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    Yes you did ;)
     
  5. Justin Edwards

    Justin Edwards Journeyman
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    It looks like they're using too small of steppers and the acrylic will eventually cause problems. The extruder and hot end combination also looks weak and almost guaranteed has bad thermal properties.

    You might get lucky with a certain material at a certain speed though. The prusa i3 isn't a bad design, but there's a ton of people putting out less than desirable kits to be a part of the race to the bottom.
     
  6. JCPhlux

    JCPhlux Veteran
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    I will probably design a new one next year but I wanted to get a kit for my first. I know it might not be the best of parts but it should work as a starter.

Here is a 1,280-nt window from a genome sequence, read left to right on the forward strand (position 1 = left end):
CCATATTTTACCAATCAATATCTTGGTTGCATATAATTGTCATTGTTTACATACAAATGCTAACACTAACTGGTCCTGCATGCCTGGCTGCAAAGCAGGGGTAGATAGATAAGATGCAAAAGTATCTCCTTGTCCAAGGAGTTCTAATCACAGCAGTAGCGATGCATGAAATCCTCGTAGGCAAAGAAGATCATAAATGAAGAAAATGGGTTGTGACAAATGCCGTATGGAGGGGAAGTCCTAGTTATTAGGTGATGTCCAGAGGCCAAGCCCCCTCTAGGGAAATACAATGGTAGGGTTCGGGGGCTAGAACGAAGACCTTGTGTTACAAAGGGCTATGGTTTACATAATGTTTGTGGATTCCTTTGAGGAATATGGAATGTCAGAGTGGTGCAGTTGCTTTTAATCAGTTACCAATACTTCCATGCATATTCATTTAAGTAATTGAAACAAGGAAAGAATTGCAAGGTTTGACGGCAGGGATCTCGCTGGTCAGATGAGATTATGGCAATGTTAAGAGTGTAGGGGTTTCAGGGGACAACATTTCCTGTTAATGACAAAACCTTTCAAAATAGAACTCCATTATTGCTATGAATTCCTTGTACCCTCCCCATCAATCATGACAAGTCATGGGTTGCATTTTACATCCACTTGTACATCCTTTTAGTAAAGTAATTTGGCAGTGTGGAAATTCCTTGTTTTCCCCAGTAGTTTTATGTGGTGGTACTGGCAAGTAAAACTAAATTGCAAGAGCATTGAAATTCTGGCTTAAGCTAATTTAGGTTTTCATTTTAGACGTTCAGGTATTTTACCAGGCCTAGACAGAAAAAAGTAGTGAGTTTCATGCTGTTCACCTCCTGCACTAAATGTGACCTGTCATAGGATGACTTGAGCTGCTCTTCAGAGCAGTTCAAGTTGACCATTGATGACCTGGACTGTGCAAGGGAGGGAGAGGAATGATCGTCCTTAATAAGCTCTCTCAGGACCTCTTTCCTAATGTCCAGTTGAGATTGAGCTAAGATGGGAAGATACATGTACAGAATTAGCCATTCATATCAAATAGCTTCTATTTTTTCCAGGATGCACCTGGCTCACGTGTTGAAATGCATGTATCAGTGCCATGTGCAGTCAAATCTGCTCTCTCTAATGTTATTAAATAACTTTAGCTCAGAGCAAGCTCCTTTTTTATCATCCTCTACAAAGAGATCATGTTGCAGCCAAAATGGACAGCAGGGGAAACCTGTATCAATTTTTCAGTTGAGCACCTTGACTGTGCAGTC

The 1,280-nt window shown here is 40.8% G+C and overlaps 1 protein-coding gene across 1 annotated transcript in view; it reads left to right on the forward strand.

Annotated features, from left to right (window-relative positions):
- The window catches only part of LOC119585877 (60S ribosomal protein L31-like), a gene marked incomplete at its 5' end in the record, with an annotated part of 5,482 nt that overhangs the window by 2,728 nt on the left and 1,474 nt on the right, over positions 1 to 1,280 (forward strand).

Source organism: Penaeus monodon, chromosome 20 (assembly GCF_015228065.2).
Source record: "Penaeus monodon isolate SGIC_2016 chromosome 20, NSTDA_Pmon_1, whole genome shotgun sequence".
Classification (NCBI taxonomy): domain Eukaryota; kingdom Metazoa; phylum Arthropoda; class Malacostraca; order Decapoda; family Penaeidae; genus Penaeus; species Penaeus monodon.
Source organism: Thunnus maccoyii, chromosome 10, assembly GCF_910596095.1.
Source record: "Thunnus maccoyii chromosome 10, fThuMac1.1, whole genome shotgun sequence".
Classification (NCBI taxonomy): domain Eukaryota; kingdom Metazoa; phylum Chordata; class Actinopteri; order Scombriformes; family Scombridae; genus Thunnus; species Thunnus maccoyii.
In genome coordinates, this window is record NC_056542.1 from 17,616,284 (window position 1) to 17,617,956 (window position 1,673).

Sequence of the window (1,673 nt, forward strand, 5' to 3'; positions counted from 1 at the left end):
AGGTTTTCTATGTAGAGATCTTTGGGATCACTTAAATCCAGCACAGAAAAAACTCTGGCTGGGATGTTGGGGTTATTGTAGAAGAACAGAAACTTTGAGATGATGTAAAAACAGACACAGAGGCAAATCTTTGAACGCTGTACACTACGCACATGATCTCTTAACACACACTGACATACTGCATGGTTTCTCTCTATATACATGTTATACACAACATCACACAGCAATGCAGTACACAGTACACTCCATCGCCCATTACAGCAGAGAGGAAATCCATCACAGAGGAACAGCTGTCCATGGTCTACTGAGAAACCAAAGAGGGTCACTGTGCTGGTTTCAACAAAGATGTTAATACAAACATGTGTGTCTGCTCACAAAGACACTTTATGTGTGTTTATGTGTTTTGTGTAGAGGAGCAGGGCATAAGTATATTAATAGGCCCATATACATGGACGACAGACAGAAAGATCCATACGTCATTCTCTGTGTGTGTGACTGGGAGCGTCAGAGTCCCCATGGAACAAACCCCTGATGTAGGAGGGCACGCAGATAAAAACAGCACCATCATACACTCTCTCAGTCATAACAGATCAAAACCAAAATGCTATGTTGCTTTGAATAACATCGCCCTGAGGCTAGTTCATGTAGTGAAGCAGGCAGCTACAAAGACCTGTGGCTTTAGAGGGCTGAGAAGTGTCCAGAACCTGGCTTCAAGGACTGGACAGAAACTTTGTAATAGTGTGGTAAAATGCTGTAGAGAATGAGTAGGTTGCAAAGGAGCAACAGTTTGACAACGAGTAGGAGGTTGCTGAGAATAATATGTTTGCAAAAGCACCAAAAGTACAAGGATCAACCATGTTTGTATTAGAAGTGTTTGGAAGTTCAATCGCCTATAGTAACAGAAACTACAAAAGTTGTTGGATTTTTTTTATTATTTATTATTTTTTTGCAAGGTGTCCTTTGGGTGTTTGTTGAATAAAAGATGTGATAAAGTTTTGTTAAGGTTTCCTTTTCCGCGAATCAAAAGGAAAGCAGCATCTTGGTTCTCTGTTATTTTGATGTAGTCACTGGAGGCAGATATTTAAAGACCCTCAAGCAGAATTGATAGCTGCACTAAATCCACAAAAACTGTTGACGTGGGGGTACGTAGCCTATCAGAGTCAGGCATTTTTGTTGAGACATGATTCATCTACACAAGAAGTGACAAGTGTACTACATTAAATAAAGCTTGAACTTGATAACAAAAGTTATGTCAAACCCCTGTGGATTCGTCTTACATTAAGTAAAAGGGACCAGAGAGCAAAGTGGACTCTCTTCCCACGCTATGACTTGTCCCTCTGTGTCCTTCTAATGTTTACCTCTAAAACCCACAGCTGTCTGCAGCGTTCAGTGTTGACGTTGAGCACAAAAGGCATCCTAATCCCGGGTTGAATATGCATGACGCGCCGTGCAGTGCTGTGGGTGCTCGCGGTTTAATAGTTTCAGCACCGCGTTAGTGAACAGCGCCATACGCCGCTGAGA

7. Justin Edwards

    Justin Edwards Journeyman
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  8. JCPhlux

    JCPhlux Veteran
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    Well ti is too late now. The kit will be here Friday.
     
  9. JCPhlux

    JCPhlux Veteran
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    What type of problems am I going to see with the acrylic?
     
  10. Justin Edwards

    Justin Edwards Journeyman